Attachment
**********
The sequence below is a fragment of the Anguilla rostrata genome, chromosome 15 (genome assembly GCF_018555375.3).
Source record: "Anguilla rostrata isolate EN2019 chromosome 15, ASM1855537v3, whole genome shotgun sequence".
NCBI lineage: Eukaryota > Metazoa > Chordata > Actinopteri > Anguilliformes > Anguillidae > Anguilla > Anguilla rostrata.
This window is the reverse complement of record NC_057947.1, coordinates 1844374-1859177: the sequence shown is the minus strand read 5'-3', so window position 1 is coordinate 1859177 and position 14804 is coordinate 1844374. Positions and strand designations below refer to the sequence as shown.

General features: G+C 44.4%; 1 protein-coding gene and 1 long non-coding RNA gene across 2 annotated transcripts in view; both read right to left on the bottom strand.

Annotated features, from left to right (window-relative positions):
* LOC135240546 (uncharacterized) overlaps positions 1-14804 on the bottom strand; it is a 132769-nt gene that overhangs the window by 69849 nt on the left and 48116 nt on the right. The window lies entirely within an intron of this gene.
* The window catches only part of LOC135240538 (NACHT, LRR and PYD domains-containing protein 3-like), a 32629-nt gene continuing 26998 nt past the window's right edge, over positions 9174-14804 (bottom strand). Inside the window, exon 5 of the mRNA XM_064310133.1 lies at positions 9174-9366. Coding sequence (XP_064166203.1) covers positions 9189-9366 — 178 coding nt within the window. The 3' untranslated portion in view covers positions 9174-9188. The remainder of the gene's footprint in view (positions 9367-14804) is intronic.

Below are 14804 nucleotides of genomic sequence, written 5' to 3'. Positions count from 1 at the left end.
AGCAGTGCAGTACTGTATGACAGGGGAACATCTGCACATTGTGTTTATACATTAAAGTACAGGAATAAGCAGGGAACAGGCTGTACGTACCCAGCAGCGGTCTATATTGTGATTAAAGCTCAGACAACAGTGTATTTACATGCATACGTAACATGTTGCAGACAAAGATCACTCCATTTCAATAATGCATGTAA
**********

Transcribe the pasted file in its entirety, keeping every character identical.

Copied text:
The sequence below is a fragment of the Anguilla rostrata genome, chromosome 15 (genome assembly GCF_018555375.3).
Source record: "Anguilla rostrata isolate EN2019 chromosome 15, ASM1855537v3, whole genome shotgun sequence".
NCBI lineage: Eukaryota > Metazoa > Chordata > Actinopteri > Anguilliformes > Anguillidae > Anguilla > Anguilla rostrata.
This window is the reverse complement of record NC_057947.1, coordinates 1844374-1859177: the sequence shown is the minus strand read 5'-3', so window position 1 is coordinate 1859177 and position 14804 is coordinate 1844374. Positions and strand designations below refer to the sequence as shown.

General features: G+C 44.4%; 1 protein-coding gene and 1 long non-coding RNA gene across 2 annotated transcripts in view; both read right to left on the bottom strand.

Annotated features, from left to right (window-relative positions):
* LOC135240546 (uncharacterized) overlaps positions 1-14804 on the bottom strand; it is a 132769-nt gene that overhangs the window by 69849 nt on the left and 48116 nt on the right. The window lies entirely within an intron of this gene.
* The window catches only part of LOC135240538 (NACHT, LRR and PYD domains-containing protein 3-like), a 32629-nt gene continuing 26998 nt past the window's right edge, over positions 9174-14804 (bottom strand). Inside the window, exon 5 of the mRNA XM_064310133.1 lies at positions 9174-9366. Coding sequence (XP_064166203.1) covers positions 9189-9366 — 178 coding nt within the window. The 3' untranslated portion in view covers positions 9174-9188. The remainder of the gene's footprint in view (positions 9367-14804) is intronic.

Below are 14804 nucleotides of genomic sequence, written 5' to 3'. Positions count from 1 at the left end.
AGCAGTGCAGTACTGTATGACAGGGGAACATCTGCACATTGTGTTTATACATTAAAGTACAGGAATAAGCAGGGAACAGGCTGTACGTACCCAGCAGCGGTCTATATTGTGATTAAAGCTCAGACAACAGTGTATTTACATGCATACGTAACATGTTGCAGACAAAGATCACTCCATTTCAATAATGCATGTAA